Jesus looked directly at them and asked: “Then what is the meaning of that which is written: the stone rejected by the builder has become the keystone?” (Luke 20:17)
“I've a clock that won't work,” says Oscar the Grouch, “an old telephone, a broken umbrella, a rusty trombone.” “ And I am delighted to call them my own!” he crows, within the default logic of “critical theory.” And thus hardly unique to Deconstruction was its focus upon miserable objectality that concludes a vast history of reflection upon the meaning of delight in distressed materiality. So urgently expressed is this affection that there is the temptation to describe it as the consensus gateway mediation of modern philosophy and literature. Central is the matter of the relation of trash the noun to trash the verb. Who and what is at the end of the process that concludes in indifference, in repulsed unknowing? Decisive is the matter of the relation of trash to the function of representation itself in the West. What is the relation of it to the temporality of trash, the agency or the absence of an agency in the fatalism of a narrative of retribution, of the location of a responsibility for a spectacle of degradation? Free-for-all-objectality and its attendant joy in a condition of unconcern will be encountered in the writings of Rousseau, Kant, Schiller, Wordsworth, Hegel, Nietzsche, Flaubert, Ruskin, Proust, Heidegger, Bataille, Adorno, Benjamin, Sartre, Levinas and Taleb, among others.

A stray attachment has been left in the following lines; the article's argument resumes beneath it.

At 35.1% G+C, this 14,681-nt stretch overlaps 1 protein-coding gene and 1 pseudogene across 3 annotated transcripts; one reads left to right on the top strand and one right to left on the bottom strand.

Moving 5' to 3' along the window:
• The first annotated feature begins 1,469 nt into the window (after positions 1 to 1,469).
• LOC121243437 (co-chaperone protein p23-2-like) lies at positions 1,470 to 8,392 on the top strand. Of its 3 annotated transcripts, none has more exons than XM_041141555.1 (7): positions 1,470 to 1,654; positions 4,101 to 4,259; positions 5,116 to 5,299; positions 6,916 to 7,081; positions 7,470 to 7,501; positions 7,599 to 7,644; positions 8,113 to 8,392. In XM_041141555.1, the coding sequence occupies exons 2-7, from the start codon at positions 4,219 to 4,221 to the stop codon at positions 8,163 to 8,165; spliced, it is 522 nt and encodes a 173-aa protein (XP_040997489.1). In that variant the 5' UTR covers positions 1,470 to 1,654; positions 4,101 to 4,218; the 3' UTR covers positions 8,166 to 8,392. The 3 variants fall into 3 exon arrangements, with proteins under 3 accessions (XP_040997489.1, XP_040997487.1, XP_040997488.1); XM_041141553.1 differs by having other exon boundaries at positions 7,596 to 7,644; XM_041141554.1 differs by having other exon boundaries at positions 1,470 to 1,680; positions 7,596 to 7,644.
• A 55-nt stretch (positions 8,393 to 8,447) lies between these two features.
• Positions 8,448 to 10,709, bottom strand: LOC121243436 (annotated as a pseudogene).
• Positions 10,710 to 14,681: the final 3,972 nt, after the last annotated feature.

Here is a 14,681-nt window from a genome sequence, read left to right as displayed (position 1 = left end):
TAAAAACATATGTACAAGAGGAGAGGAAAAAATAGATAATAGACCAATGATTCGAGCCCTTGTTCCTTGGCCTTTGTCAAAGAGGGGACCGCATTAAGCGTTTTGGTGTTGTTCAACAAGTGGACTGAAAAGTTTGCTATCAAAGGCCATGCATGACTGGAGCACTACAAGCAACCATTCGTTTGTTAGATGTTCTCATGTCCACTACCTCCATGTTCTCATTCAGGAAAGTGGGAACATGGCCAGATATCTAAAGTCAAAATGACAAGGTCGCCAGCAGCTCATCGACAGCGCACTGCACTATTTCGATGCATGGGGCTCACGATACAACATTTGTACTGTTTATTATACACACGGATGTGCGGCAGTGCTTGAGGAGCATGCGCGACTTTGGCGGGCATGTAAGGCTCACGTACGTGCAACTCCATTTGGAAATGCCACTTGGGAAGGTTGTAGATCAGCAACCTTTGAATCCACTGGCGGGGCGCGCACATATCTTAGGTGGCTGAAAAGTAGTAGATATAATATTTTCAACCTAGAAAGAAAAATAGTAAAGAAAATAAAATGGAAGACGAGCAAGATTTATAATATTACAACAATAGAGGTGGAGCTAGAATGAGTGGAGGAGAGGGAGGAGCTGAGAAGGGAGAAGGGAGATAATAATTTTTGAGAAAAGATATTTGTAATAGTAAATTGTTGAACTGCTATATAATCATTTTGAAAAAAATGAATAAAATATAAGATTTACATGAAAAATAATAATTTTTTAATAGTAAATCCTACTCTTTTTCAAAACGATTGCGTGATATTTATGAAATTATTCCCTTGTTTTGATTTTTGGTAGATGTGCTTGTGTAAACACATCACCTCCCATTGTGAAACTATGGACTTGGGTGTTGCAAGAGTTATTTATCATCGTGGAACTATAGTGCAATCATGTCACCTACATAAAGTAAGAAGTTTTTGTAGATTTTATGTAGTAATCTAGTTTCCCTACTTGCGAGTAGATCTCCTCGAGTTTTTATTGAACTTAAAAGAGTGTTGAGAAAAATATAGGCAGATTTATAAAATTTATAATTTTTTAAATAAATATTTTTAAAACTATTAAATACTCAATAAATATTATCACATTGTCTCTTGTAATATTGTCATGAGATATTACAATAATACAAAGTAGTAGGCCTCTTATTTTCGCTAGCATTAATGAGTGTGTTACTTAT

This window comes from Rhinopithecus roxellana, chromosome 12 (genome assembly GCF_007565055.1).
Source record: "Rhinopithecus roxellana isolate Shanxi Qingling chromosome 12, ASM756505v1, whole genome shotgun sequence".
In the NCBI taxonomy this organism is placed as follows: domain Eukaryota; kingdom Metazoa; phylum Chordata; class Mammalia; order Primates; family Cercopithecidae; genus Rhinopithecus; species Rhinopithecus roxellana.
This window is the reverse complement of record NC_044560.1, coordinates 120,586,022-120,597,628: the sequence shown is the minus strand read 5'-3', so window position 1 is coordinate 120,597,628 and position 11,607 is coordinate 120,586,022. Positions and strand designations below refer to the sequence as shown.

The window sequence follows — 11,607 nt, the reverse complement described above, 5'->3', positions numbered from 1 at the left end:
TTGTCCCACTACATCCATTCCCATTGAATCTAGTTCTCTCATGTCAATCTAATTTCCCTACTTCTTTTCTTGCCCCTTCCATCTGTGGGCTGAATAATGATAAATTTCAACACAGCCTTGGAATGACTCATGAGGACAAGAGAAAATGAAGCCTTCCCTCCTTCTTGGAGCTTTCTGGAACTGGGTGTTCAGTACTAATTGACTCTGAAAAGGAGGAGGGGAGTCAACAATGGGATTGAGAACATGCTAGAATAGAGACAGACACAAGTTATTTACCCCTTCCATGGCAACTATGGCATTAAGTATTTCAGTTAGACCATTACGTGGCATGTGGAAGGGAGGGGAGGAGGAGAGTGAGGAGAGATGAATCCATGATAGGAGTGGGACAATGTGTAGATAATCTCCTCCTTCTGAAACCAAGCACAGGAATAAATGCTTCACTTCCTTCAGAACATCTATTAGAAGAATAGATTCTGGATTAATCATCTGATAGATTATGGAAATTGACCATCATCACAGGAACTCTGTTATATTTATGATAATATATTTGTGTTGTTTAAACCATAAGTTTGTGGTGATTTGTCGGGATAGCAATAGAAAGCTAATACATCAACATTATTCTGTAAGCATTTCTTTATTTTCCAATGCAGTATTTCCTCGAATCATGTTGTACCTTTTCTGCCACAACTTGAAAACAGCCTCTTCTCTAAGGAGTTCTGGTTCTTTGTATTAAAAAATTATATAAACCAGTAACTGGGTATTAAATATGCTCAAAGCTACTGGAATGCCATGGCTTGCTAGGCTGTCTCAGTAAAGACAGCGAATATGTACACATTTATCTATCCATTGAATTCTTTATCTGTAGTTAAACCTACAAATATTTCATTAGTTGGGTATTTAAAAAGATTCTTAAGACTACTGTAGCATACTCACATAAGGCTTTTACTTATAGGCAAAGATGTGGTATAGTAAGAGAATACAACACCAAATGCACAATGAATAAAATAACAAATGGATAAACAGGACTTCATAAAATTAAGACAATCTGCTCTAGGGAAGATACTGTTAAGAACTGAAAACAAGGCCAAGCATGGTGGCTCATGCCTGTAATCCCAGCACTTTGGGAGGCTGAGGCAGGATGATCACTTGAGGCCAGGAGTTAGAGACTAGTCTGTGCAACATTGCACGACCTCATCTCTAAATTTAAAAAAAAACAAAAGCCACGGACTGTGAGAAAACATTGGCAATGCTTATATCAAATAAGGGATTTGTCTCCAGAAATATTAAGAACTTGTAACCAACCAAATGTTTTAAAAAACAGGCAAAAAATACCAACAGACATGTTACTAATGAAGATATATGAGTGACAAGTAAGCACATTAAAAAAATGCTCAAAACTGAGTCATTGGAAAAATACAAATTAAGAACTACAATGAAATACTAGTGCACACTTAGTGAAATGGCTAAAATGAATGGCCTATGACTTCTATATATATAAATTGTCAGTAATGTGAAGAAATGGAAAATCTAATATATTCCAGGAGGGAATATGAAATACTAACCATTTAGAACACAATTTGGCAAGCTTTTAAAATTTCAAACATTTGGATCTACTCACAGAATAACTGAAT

Prof. Doug Collins
Conducted in English